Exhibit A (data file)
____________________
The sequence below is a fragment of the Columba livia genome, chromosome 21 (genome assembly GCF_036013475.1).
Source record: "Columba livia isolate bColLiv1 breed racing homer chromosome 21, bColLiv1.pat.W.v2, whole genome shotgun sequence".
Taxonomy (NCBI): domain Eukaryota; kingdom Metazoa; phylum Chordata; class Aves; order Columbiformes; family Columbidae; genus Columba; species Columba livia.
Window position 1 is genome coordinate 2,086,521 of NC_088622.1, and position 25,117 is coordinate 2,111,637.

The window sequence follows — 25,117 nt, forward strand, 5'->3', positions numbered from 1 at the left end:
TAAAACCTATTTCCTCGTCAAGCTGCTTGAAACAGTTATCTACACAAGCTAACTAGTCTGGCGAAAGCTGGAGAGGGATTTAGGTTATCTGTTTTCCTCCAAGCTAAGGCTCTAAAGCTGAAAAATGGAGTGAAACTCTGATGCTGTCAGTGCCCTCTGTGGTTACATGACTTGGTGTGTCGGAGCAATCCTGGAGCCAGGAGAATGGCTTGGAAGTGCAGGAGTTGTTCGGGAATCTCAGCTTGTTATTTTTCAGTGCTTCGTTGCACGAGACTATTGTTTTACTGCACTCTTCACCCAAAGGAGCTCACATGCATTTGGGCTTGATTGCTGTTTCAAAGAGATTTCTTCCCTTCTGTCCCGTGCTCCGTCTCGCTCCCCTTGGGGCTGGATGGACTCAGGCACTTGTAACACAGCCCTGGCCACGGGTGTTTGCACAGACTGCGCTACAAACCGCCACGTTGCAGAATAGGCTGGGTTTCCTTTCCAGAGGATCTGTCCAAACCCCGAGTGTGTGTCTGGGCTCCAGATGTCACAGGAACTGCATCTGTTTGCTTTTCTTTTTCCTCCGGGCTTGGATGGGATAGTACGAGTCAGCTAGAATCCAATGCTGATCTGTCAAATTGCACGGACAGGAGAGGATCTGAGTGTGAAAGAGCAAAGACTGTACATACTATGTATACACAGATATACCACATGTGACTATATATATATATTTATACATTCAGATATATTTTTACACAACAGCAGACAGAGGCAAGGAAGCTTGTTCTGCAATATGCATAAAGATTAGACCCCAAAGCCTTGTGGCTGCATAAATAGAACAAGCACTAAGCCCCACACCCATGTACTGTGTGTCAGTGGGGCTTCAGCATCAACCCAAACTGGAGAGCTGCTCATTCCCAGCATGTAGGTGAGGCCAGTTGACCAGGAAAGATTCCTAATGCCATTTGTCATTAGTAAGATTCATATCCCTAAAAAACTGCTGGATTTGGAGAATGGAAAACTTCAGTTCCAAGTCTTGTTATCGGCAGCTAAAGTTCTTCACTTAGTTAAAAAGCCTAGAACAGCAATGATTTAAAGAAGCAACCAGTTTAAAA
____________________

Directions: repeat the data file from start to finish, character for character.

The sequence below is a fragment of the Columba livia genome, chromosome 21 (genome assembly GCF_036013475.1).
Source record: "Columba livia isolate bColLiv1 breed racing homer chromosome 21, bColLiv1.pat.W.v2, whole genome shotgun sequence".
Taxonomy (NCBI): domain Eukaryota; kingdom Metazoa; phylum Chordata; class Aves; order Columbiformes; family Columbidae; genus Columba; species Columba livia.
Window position 1 is genome coordinate 2,086,521 of NC_088622.1, and position 25,117 is coordinate 2,111,637.

The window sequence follows — 25,117 nt, forward strand, 5'->3', positions numbered from 1 at the left end:
TAAAACCTATTTCCTCGTCAAGCTGCTTGAAACAGTTATCTACACAAGCTAACTAGTCTGGCGAAAGCTGGAGAGGGATTTAGGTTATCTGTTTTCCTCCAAGCTAAGGCTCTAAAGCTGAAAAATGGAGTGAAACTCTGATGCTGTCAGTGCCCTCTGTGGTTACATGACTTGGTGTGTCGGAGCAATCCTGGAGCCAGGAGAATGGCTTGGAAGTGCAGGAGTTGTTCGGGAATCTCAGCTTGTTATTTTTCAGTGCTTCGTTGCACGAGACTATTGTTTTACTGCACTCTTCACCCAAAGGAGCTCACATGCATTTGGGCTTGATTGCTGTTTCAAAGAGATTTCTTCCCTTCTGTCCCGTGCTCCGTCTCGCTCCCCTTGGGGCTGGATGGACTCAGGCACTTGTAACACAGCCCTGGCCACGGGTGTTTGCACAGACTGCGCTACAAACCGCCACGTTGCAGAATAGGCTGGGTTTCCTTTCCAGAGGATCTGTCCAAACCCCGAGTGTGTGTCTGGGCTCCAGATGTCACAGGAACTGCATCTGTTTGCTTTTCTTTTTCCTCCGGGCTTGGATGGGATAGTACGAGTCAGCTAGAATCCAATGCTGATCTGTCAAATTGCACGGACAGGAGAGGATCTGAGTGTGAAAGAGCAAAGACTGTACATACTATGTATACACAGATATACCACATGTGACTATATATATATATTTATACATTCAGATATATTTTTACACAACAGCAGACAGAGGCAAGGAAGCTTGTTCTGCAATATGCATAAAGATTAGACCCCAAAGCCTTGTGGCTGCATAAATAGAACAAGCACTAAGCCCCACACCCATGTACTGTGTGTCAGTGGGGCTTCAGCATCAACCCAAACTGGAGAGCTGCTCATTCCCAGCATGTAGGTGAGGCCAGTTGACCAGGAAAGATTCCTAATGCCATTTGTCATTAGTAAGATTCATATCCCTAAAAAACTGCTGGATTTGGAGAATGGAAAACTTCAGTTCCAAGTCTTGTTATCGGCAGCTAAAGTTCTTCACTTAGTTAAAAAGCCTAGAACAGCAATGATTTAAAGAAGCAACCAGTTTAAAA